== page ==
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Scientists cited yesterday by Reuters said rising temperatures in East Africa could be fueling a rise in malaria despite previous research ruling out the link. According to earlier research, drug resistance and population growth are behind rising malaria rates. The link to temperature increases, which could extend malaria transmission seasons, has been discounted in studies that indicated warming has not been significant enough to account for the disease's upsurge.(WFP/Wagdi Othman )...





Global warming contributes to increasing Malaria.  And Americans contribute substantially to global warming.

The snows are disappearing from the mountain tops, glaciers are melting, weather patterns are shifting and causing crop failures and starvation and now Malaria is on the rise because of the longer transmission season.

No matter how much little George says there is no global warming due to the increased use of fossil fuels, the reality is that people are dying every day due to the effects of global warming.  

I wonder if Americans are ever going to make the connection between driving their low mileage per gallon of gas SUV's and the death of people around the world. The connection is there.  The reality is upon everyone of us.

The problem is that killing thousands of people by starvation due to contributing to global warming is not like shooting someone with a bullet.  Fossil fuels is a collateral killer.  It is hard link a particular death with a specific vehicle use.  Therefore, there is no guilt.

But in the third world, people are dying every day because of the American way.

John WorldPeace
December 13,  2002

Climate Change Could Fuel Malaria Rise-Scientists

Wed December 11, 2002 05:52 PM ET
By Patricia Reaney

LONDON (Reuters) - Climate change could be causing more than higher temperatures--it may also be helping to fuel a rise in malaria in East Africa, scientists said on Wednesday.

Cases of the mosquito-borne disease that kills about 3,000 people a day around the world have surged in parts of the region during recent decades.

Earlier research had suggested the upsurge was due to drug resistance and population growth, and not global warming.

But scientists in the United States and Britain say it may not be just a coincidence that the rise in malaria parallels East African warming trends.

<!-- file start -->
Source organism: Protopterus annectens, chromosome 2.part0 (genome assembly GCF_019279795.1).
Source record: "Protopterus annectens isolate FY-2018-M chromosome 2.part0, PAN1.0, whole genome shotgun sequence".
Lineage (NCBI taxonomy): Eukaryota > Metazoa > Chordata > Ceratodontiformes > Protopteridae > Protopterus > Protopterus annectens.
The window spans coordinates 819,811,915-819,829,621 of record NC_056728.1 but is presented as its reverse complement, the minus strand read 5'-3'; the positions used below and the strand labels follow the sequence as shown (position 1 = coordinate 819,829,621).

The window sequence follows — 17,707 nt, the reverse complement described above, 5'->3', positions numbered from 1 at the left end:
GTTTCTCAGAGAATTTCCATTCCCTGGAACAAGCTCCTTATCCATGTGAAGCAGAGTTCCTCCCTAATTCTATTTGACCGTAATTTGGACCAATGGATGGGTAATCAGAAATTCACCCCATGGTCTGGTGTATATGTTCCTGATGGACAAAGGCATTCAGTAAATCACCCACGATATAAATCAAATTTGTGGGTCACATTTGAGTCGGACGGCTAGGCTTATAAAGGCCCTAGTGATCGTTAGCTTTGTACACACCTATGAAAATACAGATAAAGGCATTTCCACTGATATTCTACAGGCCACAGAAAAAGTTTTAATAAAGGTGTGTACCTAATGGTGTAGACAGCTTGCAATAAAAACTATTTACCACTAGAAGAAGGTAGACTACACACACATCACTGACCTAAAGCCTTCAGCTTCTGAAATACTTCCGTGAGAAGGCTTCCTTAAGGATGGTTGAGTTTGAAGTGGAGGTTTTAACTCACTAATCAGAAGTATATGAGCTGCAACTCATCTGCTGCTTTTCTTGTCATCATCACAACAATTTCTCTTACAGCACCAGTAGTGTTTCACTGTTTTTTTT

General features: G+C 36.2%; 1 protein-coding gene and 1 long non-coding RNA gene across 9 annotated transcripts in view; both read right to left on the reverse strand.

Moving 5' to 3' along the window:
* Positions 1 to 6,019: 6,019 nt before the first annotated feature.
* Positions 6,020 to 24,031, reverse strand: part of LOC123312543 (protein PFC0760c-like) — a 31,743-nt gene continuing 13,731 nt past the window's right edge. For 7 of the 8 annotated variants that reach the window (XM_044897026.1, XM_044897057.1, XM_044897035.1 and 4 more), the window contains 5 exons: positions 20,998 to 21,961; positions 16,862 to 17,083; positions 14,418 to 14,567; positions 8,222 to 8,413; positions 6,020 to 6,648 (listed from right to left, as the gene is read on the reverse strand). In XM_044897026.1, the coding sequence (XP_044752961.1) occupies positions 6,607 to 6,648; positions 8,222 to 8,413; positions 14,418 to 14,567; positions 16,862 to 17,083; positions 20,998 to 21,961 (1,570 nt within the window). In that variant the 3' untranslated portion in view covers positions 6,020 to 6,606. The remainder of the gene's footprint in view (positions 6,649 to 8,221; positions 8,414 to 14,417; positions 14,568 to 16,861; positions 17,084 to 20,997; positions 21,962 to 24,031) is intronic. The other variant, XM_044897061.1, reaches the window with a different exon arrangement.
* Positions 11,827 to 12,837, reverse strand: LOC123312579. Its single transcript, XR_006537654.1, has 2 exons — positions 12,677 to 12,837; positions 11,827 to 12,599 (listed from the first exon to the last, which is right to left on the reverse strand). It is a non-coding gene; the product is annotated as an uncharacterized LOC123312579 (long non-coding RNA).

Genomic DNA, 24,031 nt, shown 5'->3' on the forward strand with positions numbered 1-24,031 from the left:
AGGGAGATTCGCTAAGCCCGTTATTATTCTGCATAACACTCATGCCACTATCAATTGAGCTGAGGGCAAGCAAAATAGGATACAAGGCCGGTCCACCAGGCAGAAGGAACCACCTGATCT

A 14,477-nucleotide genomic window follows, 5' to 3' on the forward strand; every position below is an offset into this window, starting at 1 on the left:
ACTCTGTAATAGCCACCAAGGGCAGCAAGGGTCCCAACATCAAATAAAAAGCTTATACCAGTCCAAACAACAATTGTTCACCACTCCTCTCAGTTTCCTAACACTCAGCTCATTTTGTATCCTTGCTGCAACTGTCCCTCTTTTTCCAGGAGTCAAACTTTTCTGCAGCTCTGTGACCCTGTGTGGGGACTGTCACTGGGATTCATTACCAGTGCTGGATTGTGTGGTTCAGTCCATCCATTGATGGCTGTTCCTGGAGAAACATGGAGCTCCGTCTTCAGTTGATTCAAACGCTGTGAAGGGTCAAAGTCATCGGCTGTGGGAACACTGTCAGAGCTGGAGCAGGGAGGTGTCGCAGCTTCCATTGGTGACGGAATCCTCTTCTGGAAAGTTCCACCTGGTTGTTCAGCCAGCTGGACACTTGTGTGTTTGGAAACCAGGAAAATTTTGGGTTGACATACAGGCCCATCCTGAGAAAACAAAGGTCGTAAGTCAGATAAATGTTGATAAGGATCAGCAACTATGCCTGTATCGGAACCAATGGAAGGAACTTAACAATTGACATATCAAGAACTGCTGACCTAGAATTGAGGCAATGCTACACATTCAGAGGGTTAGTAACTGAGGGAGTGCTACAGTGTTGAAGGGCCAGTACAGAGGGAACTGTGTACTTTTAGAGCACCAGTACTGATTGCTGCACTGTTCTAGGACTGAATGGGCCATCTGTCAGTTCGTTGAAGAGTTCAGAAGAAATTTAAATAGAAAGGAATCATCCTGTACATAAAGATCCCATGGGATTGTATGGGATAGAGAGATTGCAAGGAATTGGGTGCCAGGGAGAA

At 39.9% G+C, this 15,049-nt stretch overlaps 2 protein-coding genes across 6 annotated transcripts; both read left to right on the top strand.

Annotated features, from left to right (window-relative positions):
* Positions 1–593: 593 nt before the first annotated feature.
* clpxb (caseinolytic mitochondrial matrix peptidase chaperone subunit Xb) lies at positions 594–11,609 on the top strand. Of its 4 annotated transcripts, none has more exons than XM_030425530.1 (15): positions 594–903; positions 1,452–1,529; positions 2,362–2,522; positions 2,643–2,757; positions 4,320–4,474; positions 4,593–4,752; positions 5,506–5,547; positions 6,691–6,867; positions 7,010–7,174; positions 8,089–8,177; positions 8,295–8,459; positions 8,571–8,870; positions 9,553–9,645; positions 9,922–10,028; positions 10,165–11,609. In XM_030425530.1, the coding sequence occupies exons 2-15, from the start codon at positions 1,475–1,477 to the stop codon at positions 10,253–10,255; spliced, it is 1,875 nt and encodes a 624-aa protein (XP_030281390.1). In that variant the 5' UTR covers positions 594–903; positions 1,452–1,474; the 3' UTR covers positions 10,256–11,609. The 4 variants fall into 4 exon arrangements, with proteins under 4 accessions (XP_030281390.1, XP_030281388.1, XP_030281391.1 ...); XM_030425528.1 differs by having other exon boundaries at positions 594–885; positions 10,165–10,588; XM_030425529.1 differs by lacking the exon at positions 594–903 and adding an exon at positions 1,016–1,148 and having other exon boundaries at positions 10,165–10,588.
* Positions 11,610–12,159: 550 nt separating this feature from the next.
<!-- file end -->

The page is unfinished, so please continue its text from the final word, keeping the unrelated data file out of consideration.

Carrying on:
"We're not trying to say we have convincing and conclusive proof that climate change is causing malaria but equally we don't agree with the previous authors," Professor Mike Hulme, a climatologist at the University of East Anglia in England, said in an interview.

"We want to keep the door open that climate change might be causing the malaria increase."


Hulme and medical epidemiologist Dr. Jonathan Patz of the Johns Hopkins Bloomberg School of Public Health in Maryland, who published their findings in the science journal Nature, said the data used in the previous research is not precise enough to rule out a link.

In an earlier study, Simon Hay of Oxford University and his colleagues concluded that the temperature had not altered significantly enough during the past century to explain the surge in malaria in some areas of East Africa.

"In principle there could well be a connection between a warming of climate and an extension of malaria incidence in a population," said Hulme.

"At the moment we can't rule it out."

Hulme said temperatures have increased 0.15 degrees Celsius (around 0.25 F) per decade from 1970 to 1998 in regions of East Africa.

He called for more research and surveillance to identify exactly what it is that is causing the increase in the disease.

Climate warming is thought to be a main contender because higher temperatures in the highland regions of East Africa could extend the transmission season so more people would be exposed to the malaria parasite.

Malaria is the world's deadliest tropical disease. It infects 300 million to 500 million people a year and kills between one million and 2.7 million. Most are African children.

Although anti-malaria drugs are available, the malaria parasite has developed resistance to many treatments. Mosquitoes that carry the parasite are becoming resistant to some pesticides, so finding a malaria vaccine is a top public health priority.

Scientists believe the recent sequencing of the genetic maps of the malaria parasite and the insect that carries it will speed up the development of new treatments, as well as a vaccine and better pesticides.


How can we manifest peace on earth if we do not include everyone (all races, all nations, all religions, both sexes) in our vision of Peace?

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